Ten years after a white supremacist gunned down six Sikh worshippers at a temple in Wisconsin, the White House is calling for a sharp increase in funding for a federal program that provides security grants for houses of worship.
But a Sikh-American advocacy group says many Sikh temples, known as gurdwaras, have not been able to take advantage of the 6-year-old funding program because of a complicated application process and tight deadlines.
"Too many gurdwaras are not getting funding, and that's a real challenge," said Sim Singh Attariwala, senior policy and advocacy manager for the Sikh Coalition in Washington.
"We do think that more needs to be done to ensure that houses of worship across the nation are able to take advantage of some of the federal resources that would provide additional funding, which would then be used to harden security [and] to improve training,” Attariwala said.
The Nonprofit Security Grant Program, managed by the Federal Emergency Management Agency and state agencies, provides financial support for the physical security of non-governmental organizations, including houses of worship.
To make it easier for Sikh temples and other smaller houses of worship to apply to the program, a group of 89 U.S.-based gurdwaras sent a letter to President Joe Biden on Thursday urging his support for the Nonprofit Security Grant Program (NSGP) Improvement Act.
"We believe that every community should have access to these resources – even those that do not want to bring law enforcement agencies into their houses of worship," the group wrote in a letter to Biden.
The program was created by Congress in 2016, nearly four years after Wade Michael Page, a radicalized Army veteran, killed six people and critically injured a seventh at a Sikh gurdwara in Oak Creek, Wisconsin.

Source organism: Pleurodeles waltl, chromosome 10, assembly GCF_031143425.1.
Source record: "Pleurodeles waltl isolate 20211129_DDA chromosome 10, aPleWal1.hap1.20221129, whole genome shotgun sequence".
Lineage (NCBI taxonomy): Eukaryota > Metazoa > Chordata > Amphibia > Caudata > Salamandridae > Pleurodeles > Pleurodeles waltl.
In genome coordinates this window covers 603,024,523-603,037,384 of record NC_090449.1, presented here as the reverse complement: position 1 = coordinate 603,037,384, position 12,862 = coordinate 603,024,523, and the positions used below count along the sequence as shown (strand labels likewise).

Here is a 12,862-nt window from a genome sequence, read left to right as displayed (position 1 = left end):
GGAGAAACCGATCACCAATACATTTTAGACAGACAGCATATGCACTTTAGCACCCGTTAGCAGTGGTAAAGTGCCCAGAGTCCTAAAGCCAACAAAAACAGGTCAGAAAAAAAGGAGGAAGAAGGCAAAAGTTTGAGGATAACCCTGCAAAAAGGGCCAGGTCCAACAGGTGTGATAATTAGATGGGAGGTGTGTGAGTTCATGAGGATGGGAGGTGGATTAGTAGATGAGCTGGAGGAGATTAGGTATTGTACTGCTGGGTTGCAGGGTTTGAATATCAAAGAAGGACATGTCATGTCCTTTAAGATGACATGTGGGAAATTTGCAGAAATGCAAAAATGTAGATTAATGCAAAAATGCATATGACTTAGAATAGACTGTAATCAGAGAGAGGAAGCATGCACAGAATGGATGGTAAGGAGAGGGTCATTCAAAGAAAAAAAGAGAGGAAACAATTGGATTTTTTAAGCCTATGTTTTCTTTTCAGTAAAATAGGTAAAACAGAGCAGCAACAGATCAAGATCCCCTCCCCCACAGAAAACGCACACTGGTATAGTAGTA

Page was killed by responding police officers. The wounded victim died of his injuries in 2020.
The massacre was the deadliest attack on Sikhs in the United States.
In the years since the mass killing, Sikh temples have hardened their security by installing security cameras and taking other measures, Attariwala said.
But the safety measures have been eclipsed by a steady stream of attacks against houses of worship in recent years, he said.
"We are seeing more and more attacks happening that are fueled by violent white supremacist ideology, and that’s really concerning. More needs to be done to protect our communities,” Attariwala said.
In a statement marking the 10-year anniversary of the massacre, the White House reiterated Biden's pledge "to do everything in his power to ensure that Americans can practice their faith without fear."
The NSGP improvement act was introduced in February by Representative Bennie Thompson, Democratic chairman of the House Homeland Security Committee, and Republican John Katko.
The lawmakers introduced the bill weeks after a gunman held worshippers hostage at a synagogue in Texas, the latest in a string of attacks on houses of worship in the United States.
On Wednesday, the Senate Homeland Security and Government Affairs Committee voted to authorize the funding level for the program in line with the White House's request of $360 million. That is up from $250 million during the current fiscal year, and $180 million two years ago.
In a statement to VOA, Thompson said he was "heartened" that the Senate panel is moving the legislation.
"There's a lot of unmet need to protect nonprofits which [is] only going to grow as more come to understand their risk for terrorism and mass violence," Thompson said.